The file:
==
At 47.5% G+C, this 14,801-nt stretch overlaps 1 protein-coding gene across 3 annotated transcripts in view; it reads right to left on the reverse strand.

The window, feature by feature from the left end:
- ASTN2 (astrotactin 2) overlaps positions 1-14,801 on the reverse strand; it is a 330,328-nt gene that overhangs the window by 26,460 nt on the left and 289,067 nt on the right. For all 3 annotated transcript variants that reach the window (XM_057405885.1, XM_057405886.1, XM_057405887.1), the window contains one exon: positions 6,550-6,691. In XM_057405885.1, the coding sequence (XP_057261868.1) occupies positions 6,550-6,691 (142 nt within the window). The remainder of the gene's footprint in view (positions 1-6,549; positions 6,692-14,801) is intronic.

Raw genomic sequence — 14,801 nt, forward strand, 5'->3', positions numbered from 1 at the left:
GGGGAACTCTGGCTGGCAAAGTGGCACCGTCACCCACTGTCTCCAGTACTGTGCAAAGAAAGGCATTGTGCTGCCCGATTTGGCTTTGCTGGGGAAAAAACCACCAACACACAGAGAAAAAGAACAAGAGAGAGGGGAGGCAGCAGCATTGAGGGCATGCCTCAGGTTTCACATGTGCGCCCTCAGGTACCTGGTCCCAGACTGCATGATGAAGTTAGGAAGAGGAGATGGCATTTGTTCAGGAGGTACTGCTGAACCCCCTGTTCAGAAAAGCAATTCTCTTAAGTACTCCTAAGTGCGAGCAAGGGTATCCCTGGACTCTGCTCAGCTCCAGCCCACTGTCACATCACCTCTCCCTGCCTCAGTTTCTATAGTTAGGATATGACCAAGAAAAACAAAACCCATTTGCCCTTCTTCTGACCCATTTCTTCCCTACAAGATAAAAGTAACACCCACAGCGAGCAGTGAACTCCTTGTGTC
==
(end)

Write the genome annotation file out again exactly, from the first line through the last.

At 47.5% G+C, this 14,801-nt stretch overlaps 1 protein-coding gene across 3 annotated transcripts in view; it reads right to left on the reverse strand.

The window, feature by feature from the left end:
- ASTN2 (astrotactin 2) overlaps positions 1-14,801 on the reverse strand; it is a 330,328-nt gene that overhangs the window by 26,460 nt on the left and 289,067 nt on the right. For all 3 annotated transcript variants that reach the window (XM_057405885.1, XM_057405886.1, XM_057405887.1), the window contains one exon: positions 6,550-6,691. In XM_057405885.1, the coding sequence (XP_057261868.1) occupies positions 6,550-6,691 (142 nt within the window). The remainder of the gene's footprint in view (positions 1-6,549; positions 6,692-14,801) is intronic.

Raw genomic sequence — 14,801 nt, forward strand, 5'->3', positions numbered from 1 at the left:
GGGGAACTCTGGCTGGCAAAGTGGCACCGTCACCCACTGTCTCCAGTACTGTGCAAAGAAAGGCATTGTGCTGCCCGATTTGGCTTTGCTGGGGAAAAAACCACCAACACACAGAGAAAAAGAACAAGAGAGAGGGGAGGCAGCAGCATTGAGGGCATGCCTCAGGTTTCACATGTGCGCCCTCAGGTACCTGGTCCCAGACTGCATGATGAAGTTAGGAAGAGGAGATGGCATTTGTTCAGGAGGTACTGCTGAACCCCCTGTTCAGAAAAGCAATTCTCTTAAGTACTCCTAAGTGCGAGCAAGGGTATCCCTGGACTCTGCTCAGCTCCAGCCCACTGTCACATCACCTCTCCCTGCCTCAGTTTCTATAGTTAGGATATGACCAAGAAAAACAAAACCCATTTGCCCTTCTTCTGACCCATTTCTTCCCTACAAGATAAAAGTAACACCCACAGCGAGCAGTGAACTCCTTGTGTC